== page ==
WASHINGTON • United States President Donald Trump has forged a surprising deal with Democrats in Congress to extend the US debt limit and provide government funding until Dec 15, embracing his political adversaries and blindsiding fellow Republicans in a rare bipartisan accord.
On Wednesday, Mr Trump, living up to his reputation for unpredictability, met congressional leaders from both parties and overruled the Republicans and US Treasury Secretary Steven Mnuchin, who wanted a longer-term debt-limit extension rather than the three-month Democratic proposal the President embraced.
"We could have done a one-year deal today," Mr Mnuchin told reporters aboard Air Force One later that day.
He said Mr Trump chose a short-term deal to keep his options open on possibly raising military funding later this year, suggesting a longer-term government funding deal might have blocked that.
Mr Trump is very focused on military spending, "particularly with what's going on in North Korea and other parts of the world today", Mr Mnuchin said.
"The President wasn't willing to give up his need for additional military spending."
If passed by the Republican-led Congress, the three-month agreement would avert an unprecedented default on US government debt, keep the government funded at the outset of the fiscal year beginning on Oct 1, and provide nearly US$8 billion (S$11 billion) in aid to victims of Hurricane Harvey.
Number of months of the extension of the debt limit in the Democratic proposal.
Value of aid to victims of Hurricane Harvey.
"It was a really good moment of some bipartisanship and getting things done," top Senate Democrat Chuck Schumer said.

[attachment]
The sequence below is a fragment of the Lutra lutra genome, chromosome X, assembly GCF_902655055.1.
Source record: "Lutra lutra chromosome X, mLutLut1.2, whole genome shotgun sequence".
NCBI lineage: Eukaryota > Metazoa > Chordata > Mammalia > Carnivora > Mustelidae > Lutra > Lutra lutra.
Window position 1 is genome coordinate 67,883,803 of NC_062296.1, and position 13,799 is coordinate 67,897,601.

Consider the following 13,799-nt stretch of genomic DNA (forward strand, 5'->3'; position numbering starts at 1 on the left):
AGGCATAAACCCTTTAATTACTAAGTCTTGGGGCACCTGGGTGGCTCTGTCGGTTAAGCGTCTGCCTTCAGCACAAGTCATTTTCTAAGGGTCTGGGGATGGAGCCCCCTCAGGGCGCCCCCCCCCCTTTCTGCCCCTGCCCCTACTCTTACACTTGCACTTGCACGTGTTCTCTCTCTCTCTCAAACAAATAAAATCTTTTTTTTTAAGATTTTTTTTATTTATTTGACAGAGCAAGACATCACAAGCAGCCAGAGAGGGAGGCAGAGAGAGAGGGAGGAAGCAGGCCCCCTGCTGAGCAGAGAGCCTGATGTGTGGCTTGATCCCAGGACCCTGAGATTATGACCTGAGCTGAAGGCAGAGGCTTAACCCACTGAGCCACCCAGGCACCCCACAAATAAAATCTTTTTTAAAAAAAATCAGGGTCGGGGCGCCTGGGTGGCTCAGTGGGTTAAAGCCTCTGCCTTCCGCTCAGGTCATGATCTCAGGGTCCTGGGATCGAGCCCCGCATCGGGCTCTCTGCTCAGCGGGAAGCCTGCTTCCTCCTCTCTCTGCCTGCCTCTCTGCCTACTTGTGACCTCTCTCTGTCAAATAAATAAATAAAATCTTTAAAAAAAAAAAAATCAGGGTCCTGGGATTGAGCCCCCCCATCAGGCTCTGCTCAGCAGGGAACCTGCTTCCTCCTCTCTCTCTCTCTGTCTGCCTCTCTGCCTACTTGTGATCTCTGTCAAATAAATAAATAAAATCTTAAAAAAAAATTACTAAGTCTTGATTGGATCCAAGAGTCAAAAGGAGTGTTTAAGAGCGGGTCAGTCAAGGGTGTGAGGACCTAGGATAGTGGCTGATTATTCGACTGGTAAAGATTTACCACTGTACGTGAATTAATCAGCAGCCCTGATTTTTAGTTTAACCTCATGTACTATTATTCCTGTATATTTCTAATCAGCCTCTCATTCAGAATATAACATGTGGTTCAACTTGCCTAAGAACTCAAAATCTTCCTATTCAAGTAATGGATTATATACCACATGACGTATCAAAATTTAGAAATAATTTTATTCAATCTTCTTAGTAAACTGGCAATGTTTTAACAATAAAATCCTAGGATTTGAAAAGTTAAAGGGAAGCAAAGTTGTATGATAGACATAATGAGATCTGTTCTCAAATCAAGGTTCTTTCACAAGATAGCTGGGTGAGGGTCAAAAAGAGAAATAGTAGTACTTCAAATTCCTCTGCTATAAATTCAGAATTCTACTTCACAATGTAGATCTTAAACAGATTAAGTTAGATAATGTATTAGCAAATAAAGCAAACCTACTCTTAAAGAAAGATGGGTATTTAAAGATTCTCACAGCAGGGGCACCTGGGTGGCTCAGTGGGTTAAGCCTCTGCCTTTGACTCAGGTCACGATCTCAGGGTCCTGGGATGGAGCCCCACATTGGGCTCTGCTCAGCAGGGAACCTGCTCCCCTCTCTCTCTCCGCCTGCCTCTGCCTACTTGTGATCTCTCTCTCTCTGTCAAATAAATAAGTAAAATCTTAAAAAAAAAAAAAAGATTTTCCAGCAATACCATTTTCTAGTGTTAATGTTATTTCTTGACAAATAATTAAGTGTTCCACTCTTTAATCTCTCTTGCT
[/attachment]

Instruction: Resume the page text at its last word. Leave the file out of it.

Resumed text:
Republican House of Representatives Speaker Paul Ryan said yesterday that he understood Mr Trump's motivation for reaching a deal with the Democrats but acknowledged that he continues to think it could be risky for the economy.
"What the President didn't want to do is have some partisan fight in the middle of the response to this," Mr Ryan said, referring to the hurricane. "He wanted to make sure we had a bipartisan moment."
Before Mr Trump made the deal, Mr Ryan had called the strategy "ridiculous."
Senate Majority Leader Mitch McConnell, overridden by Mr Trump during the meeting, said he would bring the deal to the Senate floor for a vote.
"The President can speak for himself, but his feeling was that we needed to come together, to not create a picture of divisiveness at a time of genuine national crisis," he told reporters.
The agreement was an uncommon instance of bipartisan compromise since Mr Trump took office in January.
"We had a very good meeting with Nancy Pelosi and Chuck Schumer," Mr Trump told reporters aboard Air Force One.
"We agreed to a three-month extension on debt ceiling, which they consider to be sacred, very important. Always we'll agree on debt ceiling, automatically because of the importance of it."
Conservative groups were aghast, accusing Mr Trump of caving in to the Democrats rather than insisting on spending cuts to accompany the debt ceiling increase, and some hardline Republicans expressed opposition to it.